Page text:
BMW Tangos With Google at CES 2017 to Offer Consumers 3D Virtual Car Tours
Using a suitable smartphone potential customers considering a BMW i8 or BMW i3 will be able to take an interactive tour of the car,
Representative Image. (Photo: AFP Relaxnews)
Fiat may have been the first car company to take Google's Tango 3D augmented reality system for a spin as a prototype tool for potential customers – that was at the Mobile World Congress in February 2016 – but at this year's CES, BMW has become the first carmaker to take this technology and launch it as a real-world tool. Tango is what Google calls a smartphone or tablet whose cameras have depth and distance sensing so that it can create three-dimensional imagery and can place an object within a realistic space, such as a car in a showroom or on an owner's driveway.
Using a suitable smartphone, starting today, potential customers considering a BMW i8 or BMW i3 will be able to take an interactive tour of the car, inside and out, select colours and interior options and even interact with elements such as the doors and trunk.
"Our vehicles are emotional products and to get that emotional feeling, you really need to experience them," commented Andrea Castronovo, BMW Group Vice President, Sales Strategy and Future Retail. "In situations where the desired product isn't available on the spot, this visualisation is the next best thing."
The system, developed by BMW with Accenture and Google, will be launched as a pilot scheme at a number of BMW dealerships starting Thursday. At each location, a "Product Genius" will be on hand with a smartphone to give visitors an augmented digital tour of a vehicle. Once the initial tests are completed, BMW plans to roll out the service as an app so that anyone with a Tango-enabled Android handset can experience it for themselves without having to visit a dealership. And although the whole experience is no bigger visually than the smartphone's screen, according to BMW, the experience is life-like enough for people to forget that the tour is virtual.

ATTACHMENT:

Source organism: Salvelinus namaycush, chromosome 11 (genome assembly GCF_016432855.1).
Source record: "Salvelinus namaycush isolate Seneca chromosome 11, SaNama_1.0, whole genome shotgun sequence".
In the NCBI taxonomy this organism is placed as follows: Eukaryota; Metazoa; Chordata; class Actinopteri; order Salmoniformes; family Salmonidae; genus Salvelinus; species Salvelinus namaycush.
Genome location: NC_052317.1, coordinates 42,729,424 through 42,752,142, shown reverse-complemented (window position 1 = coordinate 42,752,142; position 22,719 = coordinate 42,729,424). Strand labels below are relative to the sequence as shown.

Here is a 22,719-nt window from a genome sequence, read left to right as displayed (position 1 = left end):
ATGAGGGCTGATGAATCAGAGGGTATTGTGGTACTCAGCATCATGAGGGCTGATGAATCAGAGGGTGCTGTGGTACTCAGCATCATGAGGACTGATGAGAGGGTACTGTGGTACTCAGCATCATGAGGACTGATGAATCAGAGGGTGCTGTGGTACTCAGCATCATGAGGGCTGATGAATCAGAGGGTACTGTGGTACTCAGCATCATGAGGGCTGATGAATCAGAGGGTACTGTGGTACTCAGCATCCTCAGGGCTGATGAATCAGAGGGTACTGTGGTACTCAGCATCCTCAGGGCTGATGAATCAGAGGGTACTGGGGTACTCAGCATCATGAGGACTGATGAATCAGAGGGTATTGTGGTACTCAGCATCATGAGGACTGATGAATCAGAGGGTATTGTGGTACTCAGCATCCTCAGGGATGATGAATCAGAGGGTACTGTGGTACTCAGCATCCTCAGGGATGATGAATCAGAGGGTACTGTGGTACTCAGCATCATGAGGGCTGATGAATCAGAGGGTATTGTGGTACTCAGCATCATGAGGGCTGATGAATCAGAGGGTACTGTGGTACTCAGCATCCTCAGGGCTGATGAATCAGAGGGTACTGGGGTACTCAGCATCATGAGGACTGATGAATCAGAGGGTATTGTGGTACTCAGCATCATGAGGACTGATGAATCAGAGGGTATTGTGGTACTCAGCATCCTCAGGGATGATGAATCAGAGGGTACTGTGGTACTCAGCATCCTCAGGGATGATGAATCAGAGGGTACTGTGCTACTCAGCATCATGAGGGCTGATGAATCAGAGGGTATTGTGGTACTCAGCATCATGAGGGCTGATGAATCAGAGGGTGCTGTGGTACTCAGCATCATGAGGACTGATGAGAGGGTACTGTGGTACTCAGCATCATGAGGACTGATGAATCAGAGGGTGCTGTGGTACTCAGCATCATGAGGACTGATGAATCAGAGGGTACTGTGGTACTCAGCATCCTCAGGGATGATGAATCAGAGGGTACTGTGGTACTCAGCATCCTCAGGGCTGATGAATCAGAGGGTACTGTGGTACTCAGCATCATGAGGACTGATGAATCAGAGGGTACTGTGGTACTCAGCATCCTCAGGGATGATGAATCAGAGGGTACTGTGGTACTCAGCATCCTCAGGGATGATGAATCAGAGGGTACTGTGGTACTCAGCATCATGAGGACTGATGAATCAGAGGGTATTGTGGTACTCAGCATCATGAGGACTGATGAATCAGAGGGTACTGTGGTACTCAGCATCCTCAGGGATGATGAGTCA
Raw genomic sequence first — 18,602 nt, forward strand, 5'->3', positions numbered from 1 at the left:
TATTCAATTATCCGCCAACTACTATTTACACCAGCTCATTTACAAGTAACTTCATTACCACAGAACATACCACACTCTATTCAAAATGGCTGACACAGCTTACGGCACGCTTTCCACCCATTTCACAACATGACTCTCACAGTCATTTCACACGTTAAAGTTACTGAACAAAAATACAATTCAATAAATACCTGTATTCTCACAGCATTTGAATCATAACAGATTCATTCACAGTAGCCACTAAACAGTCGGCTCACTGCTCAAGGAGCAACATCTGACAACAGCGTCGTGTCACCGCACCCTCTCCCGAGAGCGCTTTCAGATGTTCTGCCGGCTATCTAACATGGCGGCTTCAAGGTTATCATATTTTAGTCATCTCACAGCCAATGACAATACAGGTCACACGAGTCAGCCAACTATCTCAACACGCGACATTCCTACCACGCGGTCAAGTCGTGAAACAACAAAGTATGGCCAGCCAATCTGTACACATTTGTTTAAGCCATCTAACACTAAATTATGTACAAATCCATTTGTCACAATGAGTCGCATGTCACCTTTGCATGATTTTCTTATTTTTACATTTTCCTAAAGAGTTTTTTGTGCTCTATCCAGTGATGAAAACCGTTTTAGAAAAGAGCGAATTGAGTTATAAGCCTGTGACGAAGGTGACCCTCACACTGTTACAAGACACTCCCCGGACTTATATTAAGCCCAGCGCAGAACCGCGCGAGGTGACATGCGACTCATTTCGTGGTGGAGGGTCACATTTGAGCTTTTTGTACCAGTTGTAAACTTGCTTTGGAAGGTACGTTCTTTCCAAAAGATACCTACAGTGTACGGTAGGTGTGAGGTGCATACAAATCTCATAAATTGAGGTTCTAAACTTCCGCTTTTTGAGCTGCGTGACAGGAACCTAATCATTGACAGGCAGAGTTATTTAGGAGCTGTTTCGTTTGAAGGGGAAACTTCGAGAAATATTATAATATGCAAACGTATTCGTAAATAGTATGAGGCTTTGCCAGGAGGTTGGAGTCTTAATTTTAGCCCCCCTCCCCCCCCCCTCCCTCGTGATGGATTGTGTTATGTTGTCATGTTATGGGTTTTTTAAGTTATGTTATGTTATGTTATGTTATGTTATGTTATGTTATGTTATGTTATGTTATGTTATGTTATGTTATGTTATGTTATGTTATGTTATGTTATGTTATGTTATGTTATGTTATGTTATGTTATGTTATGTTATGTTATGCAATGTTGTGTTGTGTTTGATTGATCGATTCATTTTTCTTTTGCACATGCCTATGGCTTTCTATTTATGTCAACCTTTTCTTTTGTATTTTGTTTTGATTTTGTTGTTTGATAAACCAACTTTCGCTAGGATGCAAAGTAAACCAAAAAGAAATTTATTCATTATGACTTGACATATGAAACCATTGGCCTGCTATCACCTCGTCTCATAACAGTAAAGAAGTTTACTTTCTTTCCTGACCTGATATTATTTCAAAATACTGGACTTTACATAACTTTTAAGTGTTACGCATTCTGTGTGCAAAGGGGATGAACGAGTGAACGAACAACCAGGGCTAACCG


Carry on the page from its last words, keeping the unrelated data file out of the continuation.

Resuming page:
"In our initial tests, we saw people ducking down when they were getting into the car as if there really were a roof there for them to bang their heads on," said Castronovo. And that's part of the reason for the app's creation. Technology is changing the way people research, choose and even buy cars. Some customers are already sufficiently confident to complete the entire process online without ever seeing the car until delivery day.
"Our research shows that consumers are seeking improved use of technologies like augmented reality during the car-buying process to make the online-offline experience more compelling," said Christina Raab, managing director in Accenture's Automotive practice.
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